Obviously we would never have found out about those places on our own. Even after all that we still had to always be sides to have any hope of not breaking the set down. It must take years to know the figures well. We'll keep trying. Unfortunately there doesn't seem to be any set dancing around Orlando, Florida, where we live. We will have to make our way down to Pompano Beach and Boca Raton some weekend (thanks again to your website).

Sincerely,

Terry and Mary Burke, Winter Garden, Florida

A frantic dash

Bill

The Droneys, Four Courts and friends at the Grand Nevele Hotel. Enclosed is a picture taken at the Nevele weekend last spring showing some of the Glastonbury, Connecticut, set dancers plus some of the Four Courts Ceili Band members. As you can see we are all dressed up for the Saturday evening banquet. After the banquet there was a frantic dash back to the hotel rooms to change into dancing attire for the 9pm ceili with the Four Courts.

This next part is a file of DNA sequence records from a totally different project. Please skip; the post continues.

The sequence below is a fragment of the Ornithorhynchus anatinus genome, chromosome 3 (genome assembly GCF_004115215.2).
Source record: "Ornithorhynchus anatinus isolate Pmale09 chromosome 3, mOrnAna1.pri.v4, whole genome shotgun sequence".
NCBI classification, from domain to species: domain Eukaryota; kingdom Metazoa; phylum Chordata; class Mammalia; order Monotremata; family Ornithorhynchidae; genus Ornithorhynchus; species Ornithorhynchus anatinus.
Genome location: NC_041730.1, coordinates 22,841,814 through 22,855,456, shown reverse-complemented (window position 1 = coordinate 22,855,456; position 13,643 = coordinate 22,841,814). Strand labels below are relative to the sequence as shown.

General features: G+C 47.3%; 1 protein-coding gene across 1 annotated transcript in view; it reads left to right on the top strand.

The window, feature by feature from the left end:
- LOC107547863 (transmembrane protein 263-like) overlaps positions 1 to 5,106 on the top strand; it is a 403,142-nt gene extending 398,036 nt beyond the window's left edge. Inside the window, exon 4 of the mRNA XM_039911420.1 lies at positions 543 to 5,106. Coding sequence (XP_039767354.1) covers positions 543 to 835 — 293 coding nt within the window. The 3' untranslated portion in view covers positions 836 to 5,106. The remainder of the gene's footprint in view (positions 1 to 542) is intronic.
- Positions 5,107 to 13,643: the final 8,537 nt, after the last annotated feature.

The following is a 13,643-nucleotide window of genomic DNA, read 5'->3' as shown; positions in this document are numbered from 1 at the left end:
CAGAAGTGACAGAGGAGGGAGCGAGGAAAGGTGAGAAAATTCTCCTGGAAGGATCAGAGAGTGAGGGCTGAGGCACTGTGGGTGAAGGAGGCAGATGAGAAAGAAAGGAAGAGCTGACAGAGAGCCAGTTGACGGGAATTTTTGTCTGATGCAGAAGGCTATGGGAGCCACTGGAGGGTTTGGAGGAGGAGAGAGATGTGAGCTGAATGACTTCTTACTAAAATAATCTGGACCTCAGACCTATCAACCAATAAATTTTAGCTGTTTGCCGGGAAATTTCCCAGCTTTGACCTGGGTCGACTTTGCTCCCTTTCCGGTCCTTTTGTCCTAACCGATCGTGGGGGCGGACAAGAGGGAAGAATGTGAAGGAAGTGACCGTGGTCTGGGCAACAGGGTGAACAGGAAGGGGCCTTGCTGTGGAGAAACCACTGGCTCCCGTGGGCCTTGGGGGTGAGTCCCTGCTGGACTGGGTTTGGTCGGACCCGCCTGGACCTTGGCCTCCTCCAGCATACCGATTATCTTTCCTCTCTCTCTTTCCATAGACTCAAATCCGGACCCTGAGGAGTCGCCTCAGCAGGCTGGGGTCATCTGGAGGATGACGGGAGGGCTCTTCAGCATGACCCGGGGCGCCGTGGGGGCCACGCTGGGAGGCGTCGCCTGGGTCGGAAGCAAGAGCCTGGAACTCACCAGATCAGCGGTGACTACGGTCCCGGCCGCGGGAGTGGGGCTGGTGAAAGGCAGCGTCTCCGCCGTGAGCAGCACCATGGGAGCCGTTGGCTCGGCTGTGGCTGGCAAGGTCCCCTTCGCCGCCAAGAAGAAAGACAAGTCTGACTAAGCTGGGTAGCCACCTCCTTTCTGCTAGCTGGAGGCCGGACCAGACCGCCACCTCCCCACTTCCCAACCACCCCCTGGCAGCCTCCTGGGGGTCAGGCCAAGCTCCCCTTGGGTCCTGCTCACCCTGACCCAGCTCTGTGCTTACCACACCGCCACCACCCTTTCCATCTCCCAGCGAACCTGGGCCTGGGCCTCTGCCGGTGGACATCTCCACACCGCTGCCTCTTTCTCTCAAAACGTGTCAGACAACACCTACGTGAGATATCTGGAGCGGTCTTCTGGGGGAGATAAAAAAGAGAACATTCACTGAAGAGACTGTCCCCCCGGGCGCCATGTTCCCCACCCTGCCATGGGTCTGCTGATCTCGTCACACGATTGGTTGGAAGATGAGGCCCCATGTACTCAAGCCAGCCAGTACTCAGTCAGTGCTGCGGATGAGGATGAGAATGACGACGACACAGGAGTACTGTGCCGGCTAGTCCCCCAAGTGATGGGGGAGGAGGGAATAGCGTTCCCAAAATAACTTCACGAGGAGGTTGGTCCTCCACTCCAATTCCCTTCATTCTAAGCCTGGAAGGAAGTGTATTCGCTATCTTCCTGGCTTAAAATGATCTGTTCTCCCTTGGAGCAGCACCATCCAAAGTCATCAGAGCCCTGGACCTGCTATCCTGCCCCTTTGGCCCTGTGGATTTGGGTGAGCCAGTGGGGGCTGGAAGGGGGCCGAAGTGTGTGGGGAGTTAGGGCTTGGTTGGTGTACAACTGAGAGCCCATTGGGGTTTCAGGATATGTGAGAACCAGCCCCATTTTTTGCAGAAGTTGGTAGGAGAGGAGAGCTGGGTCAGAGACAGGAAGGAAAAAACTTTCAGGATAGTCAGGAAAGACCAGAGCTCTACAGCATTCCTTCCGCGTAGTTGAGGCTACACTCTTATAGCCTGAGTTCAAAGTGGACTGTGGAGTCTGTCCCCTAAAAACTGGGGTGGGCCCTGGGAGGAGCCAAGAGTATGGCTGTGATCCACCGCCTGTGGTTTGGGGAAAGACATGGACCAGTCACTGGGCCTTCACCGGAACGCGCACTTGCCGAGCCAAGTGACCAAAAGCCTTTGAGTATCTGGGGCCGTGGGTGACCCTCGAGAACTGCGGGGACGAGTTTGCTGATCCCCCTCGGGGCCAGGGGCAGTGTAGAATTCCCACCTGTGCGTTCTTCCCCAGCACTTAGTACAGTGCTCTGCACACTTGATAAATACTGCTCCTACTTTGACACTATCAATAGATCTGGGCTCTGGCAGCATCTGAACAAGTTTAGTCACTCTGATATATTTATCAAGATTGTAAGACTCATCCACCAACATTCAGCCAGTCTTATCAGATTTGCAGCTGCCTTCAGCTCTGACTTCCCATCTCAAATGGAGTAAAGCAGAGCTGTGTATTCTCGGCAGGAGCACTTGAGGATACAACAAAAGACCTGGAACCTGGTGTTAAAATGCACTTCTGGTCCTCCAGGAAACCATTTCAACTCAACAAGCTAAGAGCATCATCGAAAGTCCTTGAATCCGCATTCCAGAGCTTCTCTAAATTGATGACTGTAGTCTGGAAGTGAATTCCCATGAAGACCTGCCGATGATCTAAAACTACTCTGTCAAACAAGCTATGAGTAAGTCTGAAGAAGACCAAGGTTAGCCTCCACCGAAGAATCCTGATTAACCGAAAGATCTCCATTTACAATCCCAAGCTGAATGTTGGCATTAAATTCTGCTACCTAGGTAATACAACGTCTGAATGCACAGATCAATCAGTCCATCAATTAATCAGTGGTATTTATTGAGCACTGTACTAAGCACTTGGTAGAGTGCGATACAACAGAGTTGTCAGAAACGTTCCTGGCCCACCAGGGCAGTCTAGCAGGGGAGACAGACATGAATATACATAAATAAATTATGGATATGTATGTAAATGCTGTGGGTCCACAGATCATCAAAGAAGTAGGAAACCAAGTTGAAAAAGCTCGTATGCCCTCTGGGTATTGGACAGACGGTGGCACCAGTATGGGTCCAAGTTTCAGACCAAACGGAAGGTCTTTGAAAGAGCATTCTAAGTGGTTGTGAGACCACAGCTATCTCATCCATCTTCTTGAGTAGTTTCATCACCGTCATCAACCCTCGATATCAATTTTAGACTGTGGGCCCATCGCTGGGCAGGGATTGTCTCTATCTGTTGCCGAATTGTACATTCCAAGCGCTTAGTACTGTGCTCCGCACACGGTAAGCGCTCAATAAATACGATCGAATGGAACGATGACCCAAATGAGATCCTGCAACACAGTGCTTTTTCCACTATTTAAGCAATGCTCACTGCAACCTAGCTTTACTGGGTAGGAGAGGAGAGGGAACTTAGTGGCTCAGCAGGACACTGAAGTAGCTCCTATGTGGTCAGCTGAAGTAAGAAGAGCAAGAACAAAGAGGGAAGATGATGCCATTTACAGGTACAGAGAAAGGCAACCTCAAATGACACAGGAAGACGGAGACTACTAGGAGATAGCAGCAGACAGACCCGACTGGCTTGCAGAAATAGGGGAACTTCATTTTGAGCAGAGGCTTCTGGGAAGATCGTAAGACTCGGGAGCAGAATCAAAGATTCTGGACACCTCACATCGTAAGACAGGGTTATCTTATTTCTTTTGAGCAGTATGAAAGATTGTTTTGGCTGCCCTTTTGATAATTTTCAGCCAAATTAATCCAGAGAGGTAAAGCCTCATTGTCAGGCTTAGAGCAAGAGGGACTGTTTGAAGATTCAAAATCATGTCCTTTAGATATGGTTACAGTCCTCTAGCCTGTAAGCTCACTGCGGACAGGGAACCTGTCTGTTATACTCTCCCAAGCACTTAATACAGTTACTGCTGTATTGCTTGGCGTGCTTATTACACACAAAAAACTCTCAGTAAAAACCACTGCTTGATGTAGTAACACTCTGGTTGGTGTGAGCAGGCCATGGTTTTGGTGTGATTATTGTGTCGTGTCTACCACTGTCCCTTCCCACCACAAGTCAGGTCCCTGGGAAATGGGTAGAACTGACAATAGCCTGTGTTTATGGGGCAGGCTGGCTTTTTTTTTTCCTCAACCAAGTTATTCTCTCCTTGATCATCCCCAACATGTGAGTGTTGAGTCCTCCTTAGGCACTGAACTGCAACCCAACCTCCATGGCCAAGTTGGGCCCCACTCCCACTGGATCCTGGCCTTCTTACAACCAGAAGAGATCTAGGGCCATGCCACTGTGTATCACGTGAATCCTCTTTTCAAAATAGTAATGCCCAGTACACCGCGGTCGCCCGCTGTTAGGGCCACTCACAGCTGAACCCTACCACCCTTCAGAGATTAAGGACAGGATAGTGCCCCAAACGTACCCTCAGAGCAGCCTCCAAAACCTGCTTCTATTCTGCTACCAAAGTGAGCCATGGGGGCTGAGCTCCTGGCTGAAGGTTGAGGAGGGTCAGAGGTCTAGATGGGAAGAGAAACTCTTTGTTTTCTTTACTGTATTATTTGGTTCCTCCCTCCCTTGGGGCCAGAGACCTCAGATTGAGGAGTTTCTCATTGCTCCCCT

Your August-September Set Dancing News issue omitted the Connecticut heading and the USA heading.

John Droney, Glastonbury, Connecticut

Thanks for pointing out the mistake in the class listings in the last issue. A number of classes in Canada and the USA were accidentally omitted.

By the way, John is the brother of Chris Droney who plays concertina with the Four Courts.

So why not Florida?

Dear Bill